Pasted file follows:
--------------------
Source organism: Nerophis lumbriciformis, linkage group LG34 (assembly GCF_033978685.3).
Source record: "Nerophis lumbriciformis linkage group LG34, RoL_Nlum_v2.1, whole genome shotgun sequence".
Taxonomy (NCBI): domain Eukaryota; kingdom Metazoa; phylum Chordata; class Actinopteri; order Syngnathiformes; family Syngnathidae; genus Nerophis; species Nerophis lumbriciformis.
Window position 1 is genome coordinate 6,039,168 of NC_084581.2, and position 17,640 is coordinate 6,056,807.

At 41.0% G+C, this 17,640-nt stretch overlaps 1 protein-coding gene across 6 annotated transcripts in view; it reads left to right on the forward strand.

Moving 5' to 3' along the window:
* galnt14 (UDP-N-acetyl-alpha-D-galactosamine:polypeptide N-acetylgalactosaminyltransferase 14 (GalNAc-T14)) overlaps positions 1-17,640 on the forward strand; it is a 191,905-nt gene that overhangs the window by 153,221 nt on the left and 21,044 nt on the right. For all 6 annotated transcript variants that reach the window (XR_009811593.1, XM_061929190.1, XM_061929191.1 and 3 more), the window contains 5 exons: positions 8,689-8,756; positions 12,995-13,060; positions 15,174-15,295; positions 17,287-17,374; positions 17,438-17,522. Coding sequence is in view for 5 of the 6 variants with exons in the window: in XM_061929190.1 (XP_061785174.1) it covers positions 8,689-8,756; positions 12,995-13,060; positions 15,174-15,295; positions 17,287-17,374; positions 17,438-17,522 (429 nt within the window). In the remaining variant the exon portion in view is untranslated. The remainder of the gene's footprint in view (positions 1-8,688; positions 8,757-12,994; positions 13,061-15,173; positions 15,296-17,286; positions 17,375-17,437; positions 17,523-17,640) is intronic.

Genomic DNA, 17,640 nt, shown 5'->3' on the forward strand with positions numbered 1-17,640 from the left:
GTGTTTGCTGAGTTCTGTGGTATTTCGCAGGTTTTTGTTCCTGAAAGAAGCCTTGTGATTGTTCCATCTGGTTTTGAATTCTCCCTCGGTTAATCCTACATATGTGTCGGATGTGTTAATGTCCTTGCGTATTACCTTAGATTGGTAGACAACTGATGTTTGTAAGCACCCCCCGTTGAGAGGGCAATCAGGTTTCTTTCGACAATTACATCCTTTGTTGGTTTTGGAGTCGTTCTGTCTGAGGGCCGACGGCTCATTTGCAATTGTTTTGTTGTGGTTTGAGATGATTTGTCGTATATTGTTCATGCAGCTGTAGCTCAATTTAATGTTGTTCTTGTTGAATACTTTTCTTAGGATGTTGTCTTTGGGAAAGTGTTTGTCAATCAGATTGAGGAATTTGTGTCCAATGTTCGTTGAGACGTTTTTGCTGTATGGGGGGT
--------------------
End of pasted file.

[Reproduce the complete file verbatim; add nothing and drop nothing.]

Source organism: Nerophis lumbriciformis, linkage group LG34 (assembly GCF_033978685.3).
Source record: "Nerophis lumbriciformis linkage group LG34, RoL_Nlum_v2.1, whole genome shotgun sequence".
Taxonomy (NCBI): domain Eukaryota; kingdom Metazoa; phylum Chordata; class Actinopteri; order Syngnathiformes; family Syngnathidae; genus Nerophis; species Nerophis lumbriciformis.
Window position 1 is genome coordinate 6,039,168 of NC_084581.2, and position 17,640 is coordinate 6,056,807.

At 41.0% G+C, this 17,640-nt stretch overlaps 1 protein-coding gene across 6 annotated transcripts in view; it reads left to right on the forward strand.

Moving 5' to 3' along the window:
* galnt14 (UDP-N-acetyl-alpha-D-galactosamine:polypeptide N-acetylgalactosaminyltransferase 14 (GalNAc-T14)) overlaps positions 1-17,640 on the forward strand; it is a 191,905-nt gene that overhangs the window by 153,221 nt on the left and 21,044 nt on the right. For all 6 annotated transcript variants that reach the window (XR_009811593.1, XM_061929190.1, XM_061929191.1 and 3 more), the window contains 5 exons: positions 8,689-8,756; positions 12,995-13,060; positions 15,174-15,295; positions 17,287-17,374; positions 17,438-17,522. Coding sequence is in view for 5 of the 6 variants with exons in the window: in XM_061929190.1 (XP_061785174.1) it covers positions 8,689-8,756; positions 12,995-13,060; positions 15,174-15,295; positions 17,287-17,374; positions 17,438-17,522 (429 nt within the window). In the remaining variant the exon portion in view is untranslated. The remainder of the gene's footprint in view (positions 1-8,688; positions 8,757-12,994; positions 13,061-15,173; positions 15,296-17,286; positions 17,375-17,437; positions 17,523-17,640) is intronic.

Genomic DNA, 17,640 nt, shown 5'->3' on the forward strand with positions numbered 1-17,640 from the left:
GTGTTTGCTGAGTTCTGTGGTATTTCGCAGGTTTTTGTTCCTGAAAGAAGCCTTGTGATTGTTCCATCTGGTTTTGAATTCTCCCTCGGTTAATCCTACATATGTGTCGGATGTGTTAATGTCCTTGCGTATTACCTTAGATTGGTAGACAACTGATGTTTGTAAGCACCCCCCGTTGAGAGGGCAATCAGGTTTCTTTCGACAATTACATCCTTTGTTGGTTTTGGAGTCGTTCTGTCTGAGGGCCGACGGCTCATTTGCAATTGTTTTGTTGTGGTTTGAGATGATTTGTCGTATATTGTTCATGCAGCTGTAGCTCAATTTAATGTTGTTCTTGTTGAATACTTTTCTTAGGATGTTGTCTTTGGGAAAGTGTTTGTCAATCAGATTGAGGAATTTGTGTCCAATGTTCGTTGAGACGTTTTTGCTGTATGGGGGGT